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Brief thaw brings fresh misery after hundreds of water mains burst

Hundreds of households have been affected by burst pipes as the big thaw spreads across Northern Ireland.

But as temperatures finally begin to climb, freezing conditions remain in many places throughout the province as weather experts warned more snow was to fall last night.

The slight rise in temperature to around zero degrees, however, has also resulted in Northern Ireland Water (NIW) having to deal with hundreds of burst water mains.

From December 24 until January 11 NIW detected 500 burst water mains, adding that more are being discovered “on a daily basis” across the province.

Northern Ireland Water had at one point yesterday over 350 staff working on the problem — which included an increase of staff at the contact centre to deal with calls from householders.

On Monday more than 700 people had water cut off and customers suffered a temporary loss of supply or a drop in pressure as staff repaired burst water mains.

“Northern Ireland Water is dealing with interruptions to water supplies across the province as a result of the on-going thawing conditions,” an NIW spokeswoman said.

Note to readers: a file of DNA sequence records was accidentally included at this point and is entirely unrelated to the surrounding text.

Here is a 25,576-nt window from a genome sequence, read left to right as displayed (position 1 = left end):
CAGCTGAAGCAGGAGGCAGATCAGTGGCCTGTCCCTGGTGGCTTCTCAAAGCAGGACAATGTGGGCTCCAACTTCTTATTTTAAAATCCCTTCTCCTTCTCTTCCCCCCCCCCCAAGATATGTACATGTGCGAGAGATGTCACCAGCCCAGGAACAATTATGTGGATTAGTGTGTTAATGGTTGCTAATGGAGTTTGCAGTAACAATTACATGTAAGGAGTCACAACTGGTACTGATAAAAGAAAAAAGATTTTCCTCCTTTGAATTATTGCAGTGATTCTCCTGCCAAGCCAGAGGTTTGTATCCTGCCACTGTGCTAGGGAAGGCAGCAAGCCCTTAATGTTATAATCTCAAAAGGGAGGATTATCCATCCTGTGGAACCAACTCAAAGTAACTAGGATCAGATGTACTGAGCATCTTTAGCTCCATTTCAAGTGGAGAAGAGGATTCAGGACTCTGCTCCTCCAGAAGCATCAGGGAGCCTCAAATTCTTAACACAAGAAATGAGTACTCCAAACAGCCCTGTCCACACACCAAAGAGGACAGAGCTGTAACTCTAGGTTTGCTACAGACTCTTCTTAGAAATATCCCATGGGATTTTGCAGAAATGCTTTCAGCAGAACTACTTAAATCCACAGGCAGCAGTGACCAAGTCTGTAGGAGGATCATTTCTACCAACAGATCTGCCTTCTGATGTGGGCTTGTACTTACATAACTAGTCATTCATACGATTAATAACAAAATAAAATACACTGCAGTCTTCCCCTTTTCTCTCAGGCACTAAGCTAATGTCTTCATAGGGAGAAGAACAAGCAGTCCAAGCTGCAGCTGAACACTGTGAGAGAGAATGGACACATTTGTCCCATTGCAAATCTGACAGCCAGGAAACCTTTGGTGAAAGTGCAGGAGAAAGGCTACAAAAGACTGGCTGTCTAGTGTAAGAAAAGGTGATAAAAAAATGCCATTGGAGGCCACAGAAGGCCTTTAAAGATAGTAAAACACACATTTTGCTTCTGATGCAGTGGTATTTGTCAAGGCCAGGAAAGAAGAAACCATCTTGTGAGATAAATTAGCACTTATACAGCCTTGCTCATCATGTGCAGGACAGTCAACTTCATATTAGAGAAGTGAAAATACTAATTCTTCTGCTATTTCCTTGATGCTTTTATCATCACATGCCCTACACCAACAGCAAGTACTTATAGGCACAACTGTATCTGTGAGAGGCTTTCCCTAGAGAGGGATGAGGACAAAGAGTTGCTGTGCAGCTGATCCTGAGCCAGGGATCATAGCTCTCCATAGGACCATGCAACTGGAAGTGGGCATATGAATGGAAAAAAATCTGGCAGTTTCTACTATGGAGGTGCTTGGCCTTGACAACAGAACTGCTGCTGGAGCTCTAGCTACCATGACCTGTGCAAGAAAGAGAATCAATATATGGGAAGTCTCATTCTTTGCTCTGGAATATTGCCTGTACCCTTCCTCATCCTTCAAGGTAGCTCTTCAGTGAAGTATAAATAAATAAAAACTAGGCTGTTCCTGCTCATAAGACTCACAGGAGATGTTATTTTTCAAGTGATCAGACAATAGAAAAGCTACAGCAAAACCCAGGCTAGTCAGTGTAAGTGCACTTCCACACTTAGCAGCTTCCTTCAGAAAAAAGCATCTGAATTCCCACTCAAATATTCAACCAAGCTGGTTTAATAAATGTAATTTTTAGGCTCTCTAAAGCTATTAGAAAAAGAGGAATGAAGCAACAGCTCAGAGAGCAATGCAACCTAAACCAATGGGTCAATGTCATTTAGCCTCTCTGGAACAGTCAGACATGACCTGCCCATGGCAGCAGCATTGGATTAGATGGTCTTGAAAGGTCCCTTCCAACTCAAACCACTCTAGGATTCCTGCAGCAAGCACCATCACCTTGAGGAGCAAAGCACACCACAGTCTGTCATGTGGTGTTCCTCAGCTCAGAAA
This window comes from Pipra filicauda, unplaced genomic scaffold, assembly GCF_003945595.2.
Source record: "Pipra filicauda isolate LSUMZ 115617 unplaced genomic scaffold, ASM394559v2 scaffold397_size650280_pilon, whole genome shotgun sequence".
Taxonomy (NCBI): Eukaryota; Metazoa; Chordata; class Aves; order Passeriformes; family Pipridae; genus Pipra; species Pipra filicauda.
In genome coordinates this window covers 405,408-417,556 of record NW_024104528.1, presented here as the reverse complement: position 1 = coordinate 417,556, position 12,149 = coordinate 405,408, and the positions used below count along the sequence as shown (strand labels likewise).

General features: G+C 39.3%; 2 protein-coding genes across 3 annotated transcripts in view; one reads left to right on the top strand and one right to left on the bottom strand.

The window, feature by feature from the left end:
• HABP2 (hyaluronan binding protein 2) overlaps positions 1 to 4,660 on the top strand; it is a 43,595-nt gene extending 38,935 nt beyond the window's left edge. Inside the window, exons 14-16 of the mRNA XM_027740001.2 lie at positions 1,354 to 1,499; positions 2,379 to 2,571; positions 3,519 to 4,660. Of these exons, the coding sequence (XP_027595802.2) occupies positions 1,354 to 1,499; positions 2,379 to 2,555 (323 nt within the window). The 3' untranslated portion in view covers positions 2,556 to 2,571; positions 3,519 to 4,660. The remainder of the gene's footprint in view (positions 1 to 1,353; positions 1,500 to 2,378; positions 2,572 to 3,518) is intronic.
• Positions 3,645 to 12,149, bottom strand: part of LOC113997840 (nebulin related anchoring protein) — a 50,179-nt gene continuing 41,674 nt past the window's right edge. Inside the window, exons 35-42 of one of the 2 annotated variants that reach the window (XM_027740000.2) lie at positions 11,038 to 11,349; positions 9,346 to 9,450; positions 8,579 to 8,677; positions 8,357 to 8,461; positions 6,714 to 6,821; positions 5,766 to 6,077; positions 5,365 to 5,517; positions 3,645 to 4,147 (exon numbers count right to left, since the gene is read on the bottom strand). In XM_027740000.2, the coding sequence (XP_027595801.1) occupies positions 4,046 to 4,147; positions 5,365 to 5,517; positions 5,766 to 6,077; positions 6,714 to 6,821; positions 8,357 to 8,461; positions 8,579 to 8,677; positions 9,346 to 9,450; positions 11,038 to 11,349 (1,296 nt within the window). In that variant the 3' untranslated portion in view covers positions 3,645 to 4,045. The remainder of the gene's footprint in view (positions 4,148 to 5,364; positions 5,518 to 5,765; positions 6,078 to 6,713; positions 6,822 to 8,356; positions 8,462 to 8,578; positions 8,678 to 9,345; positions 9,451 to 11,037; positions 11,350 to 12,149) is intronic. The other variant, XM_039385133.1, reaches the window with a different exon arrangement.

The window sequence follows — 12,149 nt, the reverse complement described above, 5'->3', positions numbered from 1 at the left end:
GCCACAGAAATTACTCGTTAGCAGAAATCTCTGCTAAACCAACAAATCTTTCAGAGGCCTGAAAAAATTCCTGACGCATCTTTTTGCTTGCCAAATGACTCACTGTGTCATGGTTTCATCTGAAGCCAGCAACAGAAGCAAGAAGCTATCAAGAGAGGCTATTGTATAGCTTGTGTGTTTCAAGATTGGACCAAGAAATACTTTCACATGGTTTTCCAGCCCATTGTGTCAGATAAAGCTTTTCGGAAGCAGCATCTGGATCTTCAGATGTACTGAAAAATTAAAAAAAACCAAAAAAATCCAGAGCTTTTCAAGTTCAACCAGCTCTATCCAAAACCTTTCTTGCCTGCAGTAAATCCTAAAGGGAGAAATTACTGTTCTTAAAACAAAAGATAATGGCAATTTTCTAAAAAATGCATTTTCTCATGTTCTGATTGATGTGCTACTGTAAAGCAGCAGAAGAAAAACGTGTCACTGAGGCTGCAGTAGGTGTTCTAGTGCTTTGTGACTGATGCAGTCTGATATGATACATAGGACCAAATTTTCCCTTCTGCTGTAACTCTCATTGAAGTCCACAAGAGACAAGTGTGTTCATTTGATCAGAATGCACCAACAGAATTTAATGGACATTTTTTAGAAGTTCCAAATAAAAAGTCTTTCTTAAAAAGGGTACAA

The main areas affected include Ballymoney; Newry; Londonderry; Newtownards; Ballynahinch; Holywood; Banbridge; Dromore; Omagh; Dungannon; Belfast; Ballymena; Lisburn; Downpatrick; Armagh and Craigavon.

Coleraine Football Club in was amongst the many places affected by the weather.

Club Chairman Hugh Wade said they are still unsure of how much damage has been caused.

“The groundkeeper discovered the pipes had burst on Monday morning,” he said.

“The water had flooded the kit room and an office. There was quite a bit of damage.”

Regional Development Minister Conor Murphy appealed for property owners to continue to check their premises for any leaks caused from burst pipes.

“Property owners are responsible for leaks on their premises and should check their homes and outbuildings,” he said.

Any leaks and bursts should be reported to NIW on 08457 440088.

Belfast Telegraph